Sunday, November 20, 2011

Advertisement for John Roach as it appeared
in 1942-1843 Doggett's NYC Directory.

The very next morning as I recall, upon my initial meeting with Professors Morse and Draper, I paid a visit on Mr. John Roach's establishment around the corner from my own, on Nassau street.  John Roach was a brilliant Irishman who worked in the manufacture of glass instruments for scientific purposes.  While Morse did refer him, I had already a business relationship with Mr. Roach due to my own work with spectacles and watch repair.

I was immediately met with a warm and welcoming hello as only the Irish can provide in their own inimitable way.  "Well if it isn't Mr. Gurney!  Has another one of your customers need for a stronger pair of corrective lenses then?  Or perhaps the crystal on one of their Lepine's has cracked?"

I smiled good naturedly at him "no, Mr. Roach.  Today I am visiting you on an altogether new venture.  I have just come from a meeting at Professor Morse's rooms at the University."  It seemed apparent that I had to offer no further explanation.  "Ahha!  He has you in his grasp as well then, eh?"  A wide smile erupting over his taut celtic face.  His eyes sparkled with a wink.

"Well, Jeremiah.  Your timing is as accurate as those fancy repeaters you have such an ability to set in motion.  Those wealthy patrons of yours should thank their Holy Father for I'm certain if it weren't for you many would still be reliant on the sun's position in the sky to keep them aware of their day's schedule!"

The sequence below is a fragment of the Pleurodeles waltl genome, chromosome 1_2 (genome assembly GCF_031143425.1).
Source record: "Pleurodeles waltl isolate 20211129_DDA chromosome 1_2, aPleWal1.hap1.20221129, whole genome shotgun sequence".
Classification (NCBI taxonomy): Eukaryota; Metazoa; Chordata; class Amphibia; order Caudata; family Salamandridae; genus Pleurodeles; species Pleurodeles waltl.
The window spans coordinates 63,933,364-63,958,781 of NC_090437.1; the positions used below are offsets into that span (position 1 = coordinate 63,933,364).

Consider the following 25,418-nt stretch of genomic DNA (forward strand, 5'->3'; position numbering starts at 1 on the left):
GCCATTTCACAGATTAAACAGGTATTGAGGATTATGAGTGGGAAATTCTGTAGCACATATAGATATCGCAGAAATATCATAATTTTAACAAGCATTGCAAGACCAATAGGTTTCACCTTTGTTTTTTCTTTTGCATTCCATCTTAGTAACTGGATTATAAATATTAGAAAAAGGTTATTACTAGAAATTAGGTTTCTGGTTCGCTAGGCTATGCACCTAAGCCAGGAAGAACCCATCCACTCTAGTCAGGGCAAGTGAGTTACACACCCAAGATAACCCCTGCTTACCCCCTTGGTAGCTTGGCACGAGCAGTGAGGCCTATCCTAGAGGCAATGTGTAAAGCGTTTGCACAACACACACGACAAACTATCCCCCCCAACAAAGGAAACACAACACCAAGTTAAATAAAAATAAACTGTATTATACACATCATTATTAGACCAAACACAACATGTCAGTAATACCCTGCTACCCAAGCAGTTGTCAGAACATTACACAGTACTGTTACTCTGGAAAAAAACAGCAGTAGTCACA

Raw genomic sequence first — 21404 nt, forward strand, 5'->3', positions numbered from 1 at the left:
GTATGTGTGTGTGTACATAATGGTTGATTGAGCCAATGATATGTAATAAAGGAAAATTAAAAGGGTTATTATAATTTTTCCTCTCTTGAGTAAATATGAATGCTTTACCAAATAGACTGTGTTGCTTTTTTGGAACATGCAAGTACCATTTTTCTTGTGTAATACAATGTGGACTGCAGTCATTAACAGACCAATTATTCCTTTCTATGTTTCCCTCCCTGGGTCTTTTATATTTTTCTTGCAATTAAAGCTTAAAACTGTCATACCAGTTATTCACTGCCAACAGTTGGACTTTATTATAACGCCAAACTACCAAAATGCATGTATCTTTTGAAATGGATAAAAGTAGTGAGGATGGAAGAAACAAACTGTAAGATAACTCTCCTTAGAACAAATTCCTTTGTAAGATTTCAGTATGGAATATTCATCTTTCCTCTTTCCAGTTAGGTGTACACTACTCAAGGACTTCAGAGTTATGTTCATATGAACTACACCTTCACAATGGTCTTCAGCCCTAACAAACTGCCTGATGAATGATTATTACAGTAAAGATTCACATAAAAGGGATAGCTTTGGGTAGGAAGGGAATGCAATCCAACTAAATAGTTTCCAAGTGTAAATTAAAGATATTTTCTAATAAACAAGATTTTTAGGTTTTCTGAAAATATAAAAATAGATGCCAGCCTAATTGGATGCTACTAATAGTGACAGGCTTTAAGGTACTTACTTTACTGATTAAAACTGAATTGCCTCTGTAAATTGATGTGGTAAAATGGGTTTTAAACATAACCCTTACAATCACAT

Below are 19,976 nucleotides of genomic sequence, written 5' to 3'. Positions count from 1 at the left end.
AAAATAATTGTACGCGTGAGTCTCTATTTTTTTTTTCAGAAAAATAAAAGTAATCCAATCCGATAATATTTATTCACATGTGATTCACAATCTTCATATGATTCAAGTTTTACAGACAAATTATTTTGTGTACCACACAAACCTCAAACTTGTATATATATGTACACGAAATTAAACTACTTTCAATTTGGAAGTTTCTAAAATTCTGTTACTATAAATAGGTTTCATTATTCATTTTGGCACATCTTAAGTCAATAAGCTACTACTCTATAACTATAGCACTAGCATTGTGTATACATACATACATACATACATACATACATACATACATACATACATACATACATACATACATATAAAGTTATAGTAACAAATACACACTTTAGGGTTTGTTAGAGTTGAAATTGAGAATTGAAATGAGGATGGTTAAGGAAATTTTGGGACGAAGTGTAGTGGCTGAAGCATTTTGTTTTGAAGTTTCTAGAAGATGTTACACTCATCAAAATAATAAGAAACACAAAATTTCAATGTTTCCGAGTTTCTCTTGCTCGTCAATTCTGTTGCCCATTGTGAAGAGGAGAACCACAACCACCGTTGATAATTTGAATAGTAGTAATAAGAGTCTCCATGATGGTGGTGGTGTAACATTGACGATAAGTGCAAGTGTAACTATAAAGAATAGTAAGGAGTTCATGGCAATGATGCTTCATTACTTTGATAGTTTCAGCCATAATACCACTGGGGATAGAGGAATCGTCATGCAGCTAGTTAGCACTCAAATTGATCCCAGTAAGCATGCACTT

He continued, "I am only now just finishing off a set of tools for the manufacture of Daguerre's sun portraits for a neighbor of ours, Mr. Johnson".  Mr. John Johnson was an acquaintance of mine.  A very good, if a bit harried, man who also operated in watch and jewelry repair.  "He was here no more than an hour ago, impatient with my work so I sent him off with a cheery good day and a suggestion to visit my friend Mr. Wolcott who might be amenable to expediting matters for him."

Roach paused for a moment, looking down at the glass enclosed wooden display case that stood between the two of us.  A young man at the time, like all of us, but also a man who seemed prematurely aged.  He too had a family to provide for.  The current financial circumstances of our country was hardly comforting to most and to those who were new to our land, those who had recently emmigrated from their native soil, it was even worse.

He looked up from his quiet consideration and met my eyes, "you know Jeremiah, I really don't know if I'm made for this country of yours.  I am quite pleased with it's industry and inquisitiveness, it's appeal for growth and technology.  But," and as he finished his sentence he turned and produced from under his counter a similar camera obscura to that which I had seen at Morse's atelier only yesterday, "when a man cannot find the time for another man to complete the project he was indentured to do on his behalf."  His voice trailed off as he placed the box on the counter.

I watched as Roach produced the brass cylinder that stared at Miss Draper so insolently and with considerate hands, gently but firmly placed the tube into the round opening.  Affixing it with hide glue he stood back and smiled.  "There," he said, "now we have finished."

Camera manufactured by John Roach ca. 1842
courtesy Matthew R. Isenburg

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